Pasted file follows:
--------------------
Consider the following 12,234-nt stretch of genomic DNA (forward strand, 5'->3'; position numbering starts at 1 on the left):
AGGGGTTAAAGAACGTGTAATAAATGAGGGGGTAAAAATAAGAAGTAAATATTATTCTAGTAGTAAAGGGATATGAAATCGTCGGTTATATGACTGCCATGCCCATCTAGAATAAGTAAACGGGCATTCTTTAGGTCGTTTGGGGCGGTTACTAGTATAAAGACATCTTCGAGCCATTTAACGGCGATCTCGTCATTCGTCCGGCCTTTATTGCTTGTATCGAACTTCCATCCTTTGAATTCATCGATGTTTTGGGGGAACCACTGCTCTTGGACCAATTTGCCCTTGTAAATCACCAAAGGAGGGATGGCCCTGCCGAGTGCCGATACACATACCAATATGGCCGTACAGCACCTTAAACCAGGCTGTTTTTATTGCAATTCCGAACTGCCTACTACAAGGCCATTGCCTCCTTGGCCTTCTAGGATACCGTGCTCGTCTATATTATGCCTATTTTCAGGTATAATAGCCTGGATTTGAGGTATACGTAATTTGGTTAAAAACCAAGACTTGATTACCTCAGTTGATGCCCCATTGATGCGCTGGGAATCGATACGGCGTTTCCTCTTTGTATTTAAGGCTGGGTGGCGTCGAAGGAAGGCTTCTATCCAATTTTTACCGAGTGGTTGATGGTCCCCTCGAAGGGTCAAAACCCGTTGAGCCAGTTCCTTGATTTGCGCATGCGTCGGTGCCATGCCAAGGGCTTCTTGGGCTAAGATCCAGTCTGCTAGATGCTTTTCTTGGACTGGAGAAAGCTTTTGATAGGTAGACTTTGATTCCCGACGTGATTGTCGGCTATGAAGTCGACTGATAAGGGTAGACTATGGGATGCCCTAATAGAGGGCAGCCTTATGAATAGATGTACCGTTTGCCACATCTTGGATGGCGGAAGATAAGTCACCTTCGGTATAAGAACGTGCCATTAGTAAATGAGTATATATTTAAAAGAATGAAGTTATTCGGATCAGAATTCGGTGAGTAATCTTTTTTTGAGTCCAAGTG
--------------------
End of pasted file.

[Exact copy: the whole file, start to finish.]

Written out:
Consider the following 12,234-nt stretch of genomic DNA (forward strand, 5'->3'; position numbering starts at 1 on the left):
AGGGGTTAAAGAACGTGTAATAAATGAGGGGGTAAAAATAAGAAGTAAATATTATTCTAGTAGTAAAGGGATATGAAATCGTCGGTTATATGACTGCCATGCCCATCTAGAATAAGTAAACGGGCATTCTTTAGGTCGTTTGGGGCGGTTACTAGTATAAAGACATCTTCGAGCCATTTAACGGCGATCTCGTCATTCGTCCGGCCTTTATTGCTTGTATCGAACTTCCATCCTTTGAATTCATCGATGTTTTGGGGGAACCACTGCTCTTGGACCAATTTGCCCTTGTAAATCACCAAAGGAGGGATGGCCCTGCCGAGTGCCGATACACATACCAATATGGCCGTACAGCACCTTAAACCAGGCTGTTTTTATTGCAATTCCGAACTGCCTACTACAAGGCCATTGCCTCCTTGGCCTTCTAGGATACCGTGCTCGTCTATATTATGCCTATTTTCAGGTATAATAGCCTGGATTTGAGGTATACGTAATTTGGTTAAAAACCAAGACTTGATTACCTCAGTTGATGCCCCATTGATGCGCTGGGAATCGATACGGCGTTTCCTCTTTGTATTTAAGGCTGGGTGGCGTCGAAGGAAGGCTTCTATCCAATTTTTACCGAGTGGTTGATGGTCCCCTCGAAGGGTCAAAACCCGTTGAGCCAGTTCCTTGATTTGCGCATGCGTCGGTGCCATGCCAAGGGCTTCTTGGGCTAAGATCCAGTCTGCTAGATGCTTTTCTTGGACTGGAGAAAGCTTTTGATAGGTAGACTTTGATTCCCGACGTGATTGTCGGCTATGAAGTCGACTGATAAGGGTAGACTATGGGATGCCCTAATAGAGGGCAGCCTTATGAATAGATGTACCGTTTGCCACATCTTGGATGGCGGAAGATAAGTCACCTTCGGTATAAGAACGTGCCATTAGTAAATGAGTATATATTTAAAAGAATGAAGTTATTCGGATCAGAATTCGGTGAGTAATCTTTTTTTGAGTCCAAGTG